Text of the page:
An independent review of the work of Access – The Foundation for Social Investment (Access) has concluded that the charity has had significant positive impact on the charity and social enterprise (CSE) sector since it was launched six years ago, and that further resources will be required to sustain the blended finance approach.
The review, commissioned by the Oversight Trust, Access’s parent organisation, involved interviews with a wide range of Access’s stakeholders as well as review of materials provided by Access.
The independent panel who undertook the review concluded that Access has had “Significant positive impact on the sector’s infrastructure and investment by providing subsidy into blended capital, via intermediaries, to small CSEs and developing enterprise capacity and resilience among CSEs.”
The report also found that “Access activities have strong sector support and are delivered through an effective agile organisation that demonstrates values and alignment with the sector.”
Interviewees report that Access is “consistent, extremely important, doing something that is very difficult to do and transforming some areas of the market.”
The panel cite Access’s blended finance programmes as examples of this impact: with the Growth Fund having transformed the availability of capital for smaller charities and social enterprises, to a point where it now constitutes c. 20% of the social investment market. The Growth Fund provides social investment intermediaries with £22.5m of grant originally from the National Lottery Community Fund, co-invested alongside a similar amount of debt from Big Society Capital, so they can offer small scale investments to CSEs.
However the Growth Fund will make its final investments in 2022 and the panel highlighted the need for further grant to be made available to support blended finance approaches to continue to serve the sector. Securing the sustainability of blended finance beyond 2022 is one of six strategic issues identified by the panel for Access to consider moving forwards.
Other strategic issues highlighted are for Access to continue to develop its work to reduce complexity across the social investment ecosystem, to continue to develop its role in supporting equality, diversity and inclusion in the sector, develop its broader advocacy role, and further define its longer term legacy. The panel also reflect on the pros and cons of Access’s lean delivery model and highlight some of the issues which flow from it.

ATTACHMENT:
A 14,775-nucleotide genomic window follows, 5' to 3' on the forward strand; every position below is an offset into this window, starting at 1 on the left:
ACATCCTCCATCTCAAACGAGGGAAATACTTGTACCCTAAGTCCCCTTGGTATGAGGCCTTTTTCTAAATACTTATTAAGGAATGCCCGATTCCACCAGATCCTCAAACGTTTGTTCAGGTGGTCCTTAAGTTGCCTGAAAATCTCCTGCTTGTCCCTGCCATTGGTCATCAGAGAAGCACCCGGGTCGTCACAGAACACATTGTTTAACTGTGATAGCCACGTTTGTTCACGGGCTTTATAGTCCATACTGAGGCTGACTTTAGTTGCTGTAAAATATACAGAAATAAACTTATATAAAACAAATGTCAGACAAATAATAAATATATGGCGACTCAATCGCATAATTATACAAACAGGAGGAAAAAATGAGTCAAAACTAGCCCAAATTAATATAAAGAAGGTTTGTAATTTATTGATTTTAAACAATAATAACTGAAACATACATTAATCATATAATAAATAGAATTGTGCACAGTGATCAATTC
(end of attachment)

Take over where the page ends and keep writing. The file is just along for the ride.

Alongside the report from the review panel, Access has published a detailed response outlining how it plans to build on its successes across these six themes.
Seb Elsworth, Chief Executive of Access, responded to the publication of the panel’s report:
“The independent review into Access’s work represents a great vote of confidence in the Access team and our many partner organisations; together with whom we are seeking to change the way the sector is financed and supported over the long term. The impact that our grant programmes have had not just on the 1000+ plus organisations who have directly benefitted but on the social investment ecosystem is increasingly clear”.
“But the report also rightly highlights the ongoing challenge of finding the significant long term flow of grant required to sustain blended finance models. If we aren’t able to resource a successor to the Growth Fund then many organisations will no longer be able to access the finance they need, just as the sector emerges from the pandemic. We agree with the panel’s view that this is the number one priority for Access moving forwards and we are working with a range of stakeholders, including Government, to seek to achieve this”.
“I would like to thank all of our stakeholders who generously gave their time to provide their valuable views through the review process. I would also like to thank the panel for their rigorous and insightful work and to the board members and team at the Oversight Trust for their guidance”.
The following documents are available on the Oversight Trust website: